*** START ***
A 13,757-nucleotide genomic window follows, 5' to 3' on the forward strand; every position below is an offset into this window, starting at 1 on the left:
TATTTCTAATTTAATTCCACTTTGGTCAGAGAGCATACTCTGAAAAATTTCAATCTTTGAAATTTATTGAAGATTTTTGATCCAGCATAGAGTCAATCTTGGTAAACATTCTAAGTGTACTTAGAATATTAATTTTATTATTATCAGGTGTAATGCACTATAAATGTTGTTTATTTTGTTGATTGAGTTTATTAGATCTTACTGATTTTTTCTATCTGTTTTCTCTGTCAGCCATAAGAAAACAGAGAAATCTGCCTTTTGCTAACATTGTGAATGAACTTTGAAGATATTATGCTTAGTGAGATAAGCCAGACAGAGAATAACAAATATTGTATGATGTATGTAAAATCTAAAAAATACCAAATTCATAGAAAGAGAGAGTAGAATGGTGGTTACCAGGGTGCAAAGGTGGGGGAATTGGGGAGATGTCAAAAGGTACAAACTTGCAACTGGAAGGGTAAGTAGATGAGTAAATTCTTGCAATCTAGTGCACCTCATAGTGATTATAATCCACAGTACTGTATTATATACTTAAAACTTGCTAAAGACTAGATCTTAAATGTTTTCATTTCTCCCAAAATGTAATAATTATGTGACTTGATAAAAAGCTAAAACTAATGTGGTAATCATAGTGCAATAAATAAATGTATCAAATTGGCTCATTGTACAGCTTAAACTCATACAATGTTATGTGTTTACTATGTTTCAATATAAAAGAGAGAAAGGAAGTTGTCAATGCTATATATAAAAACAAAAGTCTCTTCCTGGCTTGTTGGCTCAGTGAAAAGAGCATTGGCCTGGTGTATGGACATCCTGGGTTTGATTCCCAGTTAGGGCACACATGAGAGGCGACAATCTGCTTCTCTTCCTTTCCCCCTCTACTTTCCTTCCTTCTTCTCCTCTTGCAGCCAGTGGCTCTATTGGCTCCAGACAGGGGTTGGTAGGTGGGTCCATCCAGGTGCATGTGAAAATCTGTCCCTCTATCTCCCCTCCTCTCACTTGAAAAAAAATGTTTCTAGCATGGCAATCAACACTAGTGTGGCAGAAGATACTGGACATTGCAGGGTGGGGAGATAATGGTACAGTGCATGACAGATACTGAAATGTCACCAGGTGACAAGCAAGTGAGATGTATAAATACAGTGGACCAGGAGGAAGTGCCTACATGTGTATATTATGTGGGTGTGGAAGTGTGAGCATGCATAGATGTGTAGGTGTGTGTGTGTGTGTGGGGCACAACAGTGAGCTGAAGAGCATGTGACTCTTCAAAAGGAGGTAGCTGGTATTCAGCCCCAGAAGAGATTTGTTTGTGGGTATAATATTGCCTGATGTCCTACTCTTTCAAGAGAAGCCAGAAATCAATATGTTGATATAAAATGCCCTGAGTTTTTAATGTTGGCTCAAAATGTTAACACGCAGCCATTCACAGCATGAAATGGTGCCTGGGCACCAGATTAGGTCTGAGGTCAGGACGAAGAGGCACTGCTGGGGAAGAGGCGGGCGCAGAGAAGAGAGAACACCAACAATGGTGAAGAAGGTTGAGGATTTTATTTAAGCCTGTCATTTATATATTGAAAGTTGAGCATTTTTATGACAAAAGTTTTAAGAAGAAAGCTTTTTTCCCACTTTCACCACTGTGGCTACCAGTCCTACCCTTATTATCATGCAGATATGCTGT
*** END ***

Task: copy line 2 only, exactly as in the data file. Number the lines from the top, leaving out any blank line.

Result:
TATTTCTAATTTAATTCCACTTTGGTCAGAGAGCATACTCTGAAAAATTTCAATCTTTGAAATTTATTGAAGATTTTTGATCCAGCATAGAGTCAATCTTGGTAAACATTCTAAGTGTACTTAGAATATTAATTTTATTATTATCAGGTGTAATGCACTATAAATGTTGTTTATTTTGTTGATTGAGTTTATTAGATCTTACTGATTTTTTCTATCTGTTTTCTCTGTCAGCCATAAGAAAACAGAGAAATCTGCCTTTTGCTAACATTGTGAATGAACTTTGAAGATATTATGCTTAGTGAGATAAGCCAGACAGAGAATAACAAATATTGTATGATGTATGTAAAATCTAAAAAATACCAAATTCATAGAAAGAGAGAGTAGAATGGTGGTTACCAGGGTGCAAAGGTGGGGGAATTGGGGAGATGTCAAAAGGTACAAACTTGCAACTGGAAGGGTAAGTAGATGAGTAAATTCTTGCAATCTAGTGCACCTCATAGTGATTATAATCCACAGTACTGTATTATATACTTAAAACTTGCTAAAGACTAGATCTTAAATGTTTTCATTTCTCCCAAAATGTAATAATTATGTGACTTGATAAAAAGCTAAAACTAATGTGGTAATCATAGTGCAATAAATAAATGTATCAAATTGGCTCATTGTACAGCTTAAACTCATACAATGTTATGTGTTTACTATGTTTCAATATAAAAGAGAGAAAGGAAGTTGTCAATGCTATATATAAAAACAAAAGTCTCTTCCTGGCTTGTTGGCTCAGTGAAAAGAGCATTGGCCTGGTGTATGGACATCCTGGGTTTGATTCCCAGTTAGGGCACACATGAGAGGCGACAATCTGCTTCTCTTCCTTTCCCCCTCTACTTTCCTTCCTTCTTCTCCTCTTGCAGCCAGTGGCTCTATTGGCTCCAGACAGGGGTTGGTAGGTGGGTCCATCCAGGTGCATGTGAAAATCTGTCCCTCTATCTCCCCTCCTCTCACTTGAAAAAAAATGTTTCTAGCATGGCAATCAACACTAGTGTGGCAGAAGATACTGGACATTGCAGGGTGGGGAGATAATGGTACAGTGCATGACAGATACTGAAATGTCACCAGGTGACAAGCAAGTGAGATGTATAAATACAGTGGACCAGGAGGAAGTGCCTACATGTGTATATTATGTGGGTGTGGAAGTGTGAGCATGCATAGATGTGTAGGTGTGTGTGTGTGTGTGGGGCACAACAGTGAGCTGAAGAGCATGTGACTCTTCAAAAGGAGGTAGCTGGTATTCAGCCCCAGAAGAGATTTGTTTGTGGGTATAATATTGCCTGATGTCCTACTCTTTCAAGAGAAGCCAGAAATCAATATGTTGATATAAAATGCCCTGAGTTTTTAATGTTGGCTCAAAATGTTAACACGCAGCCATTCACAGCATGAAATGGTGCCTGGGCACCAGATTAGGTCTGAGGTCAGGACGAAGAGGCACTGCTGGGGAAGAGGCGGGCGCAGAGAAGAGAGAACACCAACAATGGTGAAGAAGGTTGAGGATTTTATTTAAGCCTGTCATTTATATATTGAAAGTTGAGCATTTTTATGACAAAAGTTTTAAGAAGAAAGCTTTTTTCCCACTTTCACCACTGTGGCTACCAGTCCTACCCTTATTATCATGCAGATATGCTGT